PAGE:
Several decades after initial investigations of intranasal insulin, use of the intranasal method was proposed for direct delivery of insulin to the brain along olfactory pathways for the treatment of Alzheimer’ s disease and other brain disorders. Using this method, researchers discovered profound improvements in memory and mood in normal individuals following intranasal administration of insulin and an insulin analog. Intranasal insulin did not alter blood insulin or glucose levels to cause these effects, consistent with observations noted in earlier investigations.
Instead, the protein rapidly gains direct access to the CSF following intranasal administration and, similar to insulin-like growth factor-I (IGFI), also likely gains direct access to the brain itself from the nasal mucosa. Intranasal insulin is now being considered as a treatment for Alzheimer’s disease, considered by some to involve ‘‘diabetes of the brain’’ or ‘‘ type 3 diabetes,” and clinical investigations are underway in patients with the disease. Intranasal insulin dose-dependently improves memory after acute treatment, and improves attention, memory, and cognitive function after 21 days of intranasal treatment.
In addition to insulin, other peptides and proteins administered by the intranasal route are proving to have beneficial effects in humans. For example, an eight amino acid peptide fragment of activity-dependent neuroprotective protein (ADNP) is in Phase II clinical trials for the treatment of mild cognitive impairment and schizophrenia and is also in development for treating Alzheimer’ s disease. The weight regulatory peptide, melano-cortin, reaches the CSF in humans within minutes of intranasal administration, without affecting blood concentrations, and decreases body weight in normal volunteers after chronic intranasal administration for six weeks.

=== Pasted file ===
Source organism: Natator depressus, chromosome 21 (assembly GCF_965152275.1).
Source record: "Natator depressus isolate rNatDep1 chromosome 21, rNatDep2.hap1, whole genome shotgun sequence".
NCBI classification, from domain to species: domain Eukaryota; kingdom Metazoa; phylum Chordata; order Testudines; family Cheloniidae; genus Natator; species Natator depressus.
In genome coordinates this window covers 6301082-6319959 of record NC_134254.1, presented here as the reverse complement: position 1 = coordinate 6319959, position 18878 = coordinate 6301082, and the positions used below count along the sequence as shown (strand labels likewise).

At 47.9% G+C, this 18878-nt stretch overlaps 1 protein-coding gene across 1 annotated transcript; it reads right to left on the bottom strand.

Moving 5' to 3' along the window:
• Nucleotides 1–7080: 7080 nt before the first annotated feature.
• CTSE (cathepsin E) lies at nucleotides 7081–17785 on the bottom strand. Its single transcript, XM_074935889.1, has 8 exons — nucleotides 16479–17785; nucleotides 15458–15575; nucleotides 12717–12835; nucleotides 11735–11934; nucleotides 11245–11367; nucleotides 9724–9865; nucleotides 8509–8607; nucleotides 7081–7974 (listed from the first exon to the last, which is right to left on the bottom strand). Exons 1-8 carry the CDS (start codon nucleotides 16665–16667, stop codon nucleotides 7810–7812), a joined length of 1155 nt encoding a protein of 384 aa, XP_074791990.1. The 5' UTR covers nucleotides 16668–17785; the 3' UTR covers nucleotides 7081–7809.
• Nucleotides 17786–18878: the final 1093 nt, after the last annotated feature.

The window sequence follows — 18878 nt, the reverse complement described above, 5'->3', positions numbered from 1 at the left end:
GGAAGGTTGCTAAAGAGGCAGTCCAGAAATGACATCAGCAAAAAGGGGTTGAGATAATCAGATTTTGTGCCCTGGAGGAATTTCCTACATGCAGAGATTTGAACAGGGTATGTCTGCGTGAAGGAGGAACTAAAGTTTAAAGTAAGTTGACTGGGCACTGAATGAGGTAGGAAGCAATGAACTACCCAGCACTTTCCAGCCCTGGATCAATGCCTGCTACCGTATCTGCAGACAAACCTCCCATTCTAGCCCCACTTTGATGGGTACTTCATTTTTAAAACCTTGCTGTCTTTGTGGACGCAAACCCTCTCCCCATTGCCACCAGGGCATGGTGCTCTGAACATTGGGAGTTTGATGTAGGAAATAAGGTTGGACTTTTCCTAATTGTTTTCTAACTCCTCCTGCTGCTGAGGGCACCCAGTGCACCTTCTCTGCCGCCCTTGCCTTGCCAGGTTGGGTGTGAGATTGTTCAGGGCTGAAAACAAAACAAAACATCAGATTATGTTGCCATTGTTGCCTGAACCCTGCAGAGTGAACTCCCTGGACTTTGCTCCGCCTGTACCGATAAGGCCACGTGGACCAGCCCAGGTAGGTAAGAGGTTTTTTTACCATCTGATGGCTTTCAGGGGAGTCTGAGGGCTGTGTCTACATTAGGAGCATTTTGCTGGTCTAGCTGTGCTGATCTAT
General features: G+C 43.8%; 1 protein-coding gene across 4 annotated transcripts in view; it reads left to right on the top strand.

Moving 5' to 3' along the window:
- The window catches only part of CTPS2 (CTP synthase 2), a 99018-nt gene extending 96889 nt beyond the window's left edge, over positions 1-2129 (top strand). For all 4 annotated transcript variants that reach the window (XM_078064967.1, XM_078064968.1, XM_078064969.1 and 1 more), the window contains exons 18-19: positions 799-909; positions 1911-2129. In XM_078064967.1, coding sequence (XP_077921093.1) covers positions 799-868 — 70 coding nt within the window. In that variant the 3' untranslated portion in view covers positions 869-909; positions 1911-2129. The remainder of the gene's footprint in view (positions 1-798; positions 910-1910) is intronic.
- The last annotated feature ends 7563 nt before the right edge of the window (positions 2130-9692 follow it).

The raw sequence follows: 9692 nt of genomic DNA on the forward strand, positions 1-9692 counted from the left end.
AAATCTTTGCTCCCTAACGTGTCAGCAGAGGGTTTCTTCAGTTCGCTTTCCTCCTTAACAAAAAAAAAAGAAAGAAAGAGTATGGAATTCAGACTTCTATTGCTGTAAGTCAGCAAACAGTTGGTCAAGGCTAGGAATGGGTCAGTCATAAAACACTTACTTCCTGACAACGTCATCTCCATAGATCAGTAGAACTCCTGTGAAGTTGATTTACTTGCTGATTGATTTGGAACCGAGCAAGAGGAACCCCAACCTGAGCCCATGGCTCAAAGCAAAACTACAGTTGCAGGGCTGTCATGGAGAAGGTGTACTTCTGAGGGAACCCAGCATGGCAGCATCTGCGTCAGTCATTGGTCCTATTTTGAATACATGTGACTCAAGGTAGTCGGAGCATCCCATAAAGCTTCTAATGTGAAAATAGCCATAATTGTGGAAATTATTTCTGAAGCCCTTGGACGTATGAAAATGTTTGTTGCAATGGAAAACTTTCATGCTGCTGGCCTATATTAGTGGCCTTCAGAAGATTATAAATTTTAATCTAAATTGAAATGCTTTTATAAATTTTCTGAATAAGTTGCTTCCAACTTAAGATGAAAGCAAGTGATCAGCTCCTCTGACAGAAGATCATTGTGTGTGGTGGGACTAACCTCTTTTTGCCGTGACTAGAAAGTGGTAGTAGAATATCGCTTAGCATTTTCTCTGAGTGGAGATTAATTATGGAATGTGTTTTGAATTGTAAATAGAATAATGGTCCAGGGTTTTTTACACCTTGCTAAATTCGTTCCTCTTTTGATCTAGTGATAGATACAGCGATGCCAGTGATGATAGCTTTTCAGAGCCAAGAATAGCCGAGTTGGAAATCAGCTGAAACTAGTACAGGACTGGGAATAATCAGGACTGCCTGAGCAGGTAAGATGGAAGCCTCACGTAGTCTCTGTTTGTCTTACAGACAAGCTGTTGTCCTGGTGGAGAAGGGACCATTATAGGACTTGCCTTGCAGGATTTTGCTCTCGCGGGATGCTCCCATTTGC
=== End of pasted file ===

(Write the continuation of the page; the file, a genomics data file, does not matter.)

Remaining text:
Oxytocin DeliveryThe peptide hormone, oxytocin, has been intranasally delivered to humans, resulting in significant changes in centrally mediated behaviors, such as increased trust, decreased fear and anxiety, and improved social behavior and social memory. In animals, detailed pharmacokinetic and pharmacodynamic studies have shown that a broad spectrum of therapeutics not only reach specific areas of the brain, but also have effects on CNS-mediated behaviors within a short timeframe, making the case for a rapid, extracellular pathway into the brain following intranasal administration. Small, lipophilic molecules, such as cocaine, morphine, raltitrexed, and testosterone, are able to reach the brain after intranasal administration in rodents. Intranasal studies with these drugs dem-onstrate that in addition to a portion of the drug being absorbed into the blood from the nasal mucosa, the drug gains access to the brain via direct pathways from the nasal cavity. Cocaine effects are observable within minutes of nasal administration, even before being detectable in the blood, indicating that an alternative pathway into the brain exists. Benzoylecgonine, the polar metabolite of cocaine, also reached the brain after intranasal administration via direct pathways, to a greater extent than cocaine.
Intranasal administration of larger therapeutics, such as the protein hormone, leptin, results in direct delivery to the CNS, with significant reductions in food intake in rats. Recently, intranasal leptin was shown to have anti-convulsant effects in rodent models of epilepsy. The largest therapeutic protein reported to be delivered to the brain after intranasal administration in animals is nerve growth factor (NGF, 27.5 kDa), which reached multiple brain regions in rats, with the greatest concentrations in the olfactory bulbs. Further, intranasal administration of NGF demonstrated neuroprotective effects in cerebral ischemic rats and reduced tau hyperphosphorylation and Ab accumulation in mouse model of Alzheimer’s disease.